So if an enthusiast was looking to buy a minivan, that would be a great read. These anecdotal story telling, jokes, and quips and references are great fun, but for the “99 percent” of T&C buyers it wouldn’t be. The average T&C buyer already has Jeff Foxworthy for entertainment, they don’t need Baruth, and most of those references, to the 528e and the E-type, would be completely lost on most of them.

        It fine for TTAC, every review doesn’t need to be the same, but if a review is a form of consumer advocacy, then it comes up short. The dull boring stuff, the dry statistics, is what’s important for that segment, and is really whats gong to help serious purchasers of the T&C out. Which is why he passes the baton to Karesh at the end of the review.

  • avatar
    Educator(of teachers)Dan

    “Cars are an emotional choice, every time. They are part of our culture, an expression of our personal style, and as such, they deserve to be written about by people who are passionate about them.”

    Yup. It doesn’t matter whether you’re talking to the guys over at or Auto Crossers or a bunch of soccer moms down at the city sports complex. Every one of those choices was emotional on some level. My 1987 Oldsmobile Cutlass Supreme purchased in the late 90s during my college years? Emotional – loving V8s and lots of chrome. 1997 Ford Escort wagon purchased when the Oldsmobile was stolen in 2000? Emotional – I love station wagons and the price was right. 2004 F150 Heritage purchased in 2006? Emotional – love “basic” trucks. It had me at “standard cab, bench seat, crank windows, vinyl floor covering.” My next car purchase, whatever it may be? Emotional.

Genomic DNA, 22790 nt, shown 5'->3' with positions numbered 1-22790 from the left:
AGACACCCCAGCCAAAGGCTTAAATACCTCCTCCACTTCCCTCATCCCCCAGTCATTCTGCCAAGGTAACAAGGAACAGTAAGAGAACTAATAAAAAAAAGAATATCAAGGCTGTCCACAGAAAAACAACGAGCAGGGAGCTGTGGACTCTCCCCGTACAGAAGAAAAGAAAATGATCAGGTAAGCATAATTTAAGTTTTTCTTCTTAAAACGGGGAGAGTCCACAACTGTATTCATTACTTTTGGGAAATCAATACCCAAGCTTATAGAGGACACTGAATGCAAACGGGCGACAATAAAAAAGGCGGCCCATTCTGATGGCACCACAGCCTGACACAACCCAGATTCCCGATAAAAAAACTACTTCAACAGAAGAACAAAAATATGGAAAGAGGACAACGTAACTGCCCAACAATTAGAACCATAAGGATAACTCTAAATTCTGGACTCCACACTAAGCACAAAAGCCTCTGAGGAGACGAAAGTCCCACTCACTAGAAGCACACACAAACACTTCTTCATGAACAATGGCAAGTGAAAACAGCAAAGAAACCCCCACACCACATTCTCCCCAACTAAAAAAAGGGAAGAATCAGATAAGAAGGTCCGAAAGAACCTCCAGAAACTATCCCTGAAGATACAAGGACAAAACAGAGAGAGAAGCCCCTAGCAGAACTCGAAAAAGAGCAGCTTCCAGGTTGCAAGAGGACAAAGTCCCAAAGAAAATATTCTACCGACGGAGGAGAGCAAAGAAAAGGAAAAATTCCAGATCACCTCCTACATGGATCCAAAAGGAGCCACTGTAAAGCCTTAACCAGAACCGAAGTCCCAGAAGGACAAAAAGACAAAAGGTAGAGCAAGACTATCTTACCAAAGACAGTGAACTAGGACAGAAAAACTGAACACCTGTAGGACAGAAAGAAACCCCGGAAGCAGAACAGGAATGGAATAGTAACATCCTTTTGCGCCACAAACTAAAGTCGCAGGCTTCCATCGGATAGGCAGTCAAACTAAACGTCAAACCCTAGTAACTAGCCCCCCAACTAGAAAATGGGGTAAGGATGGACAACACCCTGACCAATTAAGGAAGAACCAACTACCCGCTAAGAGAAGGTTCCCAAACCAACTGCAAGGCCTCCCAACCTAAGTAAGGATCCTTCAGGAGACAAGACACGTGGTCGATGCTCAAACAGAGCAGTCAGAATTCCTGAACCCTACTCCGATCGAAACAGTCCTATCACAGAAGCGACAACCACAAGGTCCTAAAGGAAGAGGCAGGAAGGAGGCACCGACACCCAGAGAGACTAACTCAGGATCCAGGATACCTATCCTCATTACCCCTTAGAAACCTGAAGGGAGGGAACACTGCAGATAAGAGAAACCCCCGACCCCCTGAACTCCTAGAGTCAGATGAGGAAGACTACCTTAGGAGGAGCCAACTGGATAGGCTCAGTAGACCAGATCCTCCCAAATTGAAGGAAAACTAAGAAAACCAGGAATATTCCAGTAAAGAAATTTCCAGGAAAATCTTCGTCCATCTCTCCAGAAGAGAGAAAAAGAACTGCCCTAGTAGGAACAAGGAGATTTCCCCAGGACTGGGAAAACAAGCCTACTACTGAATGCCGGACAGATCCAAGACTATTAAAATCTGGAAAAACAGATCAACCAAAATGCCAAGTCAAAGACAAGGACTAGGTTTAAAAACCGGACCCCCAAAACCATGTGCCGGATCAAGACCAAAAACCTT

At some primal level car purchases are as much a ballance of emotion and rationality as choosing a mate. The round booty, alabaster skin, and long raven hair kept me interested long enough to figure out the personality and that she was a keeper. At our core we are animals. (Ones capable of advanced thought but none the less…)

  • avatar

    cars are not an emotional choice every time which is why some people buy toyotas and read CR – for the rest of us there is jack

  • avatar

    Brendan is a talented writer, and more than worthy of TTAC’s commitment to honest, open debate. That, and not the fact that I agree with everything in this article, explains why it’s running here. I am no auto enthusiast in the traditional sense… in fact, if I weren’t so overloaded with content commitments, I might write a piece to the effect that my lack of enthusiasm has helped make this site what it is today. But ultimately I wouldn’t have the content commitments I have if my enthusiasm hadn’t got the better of me.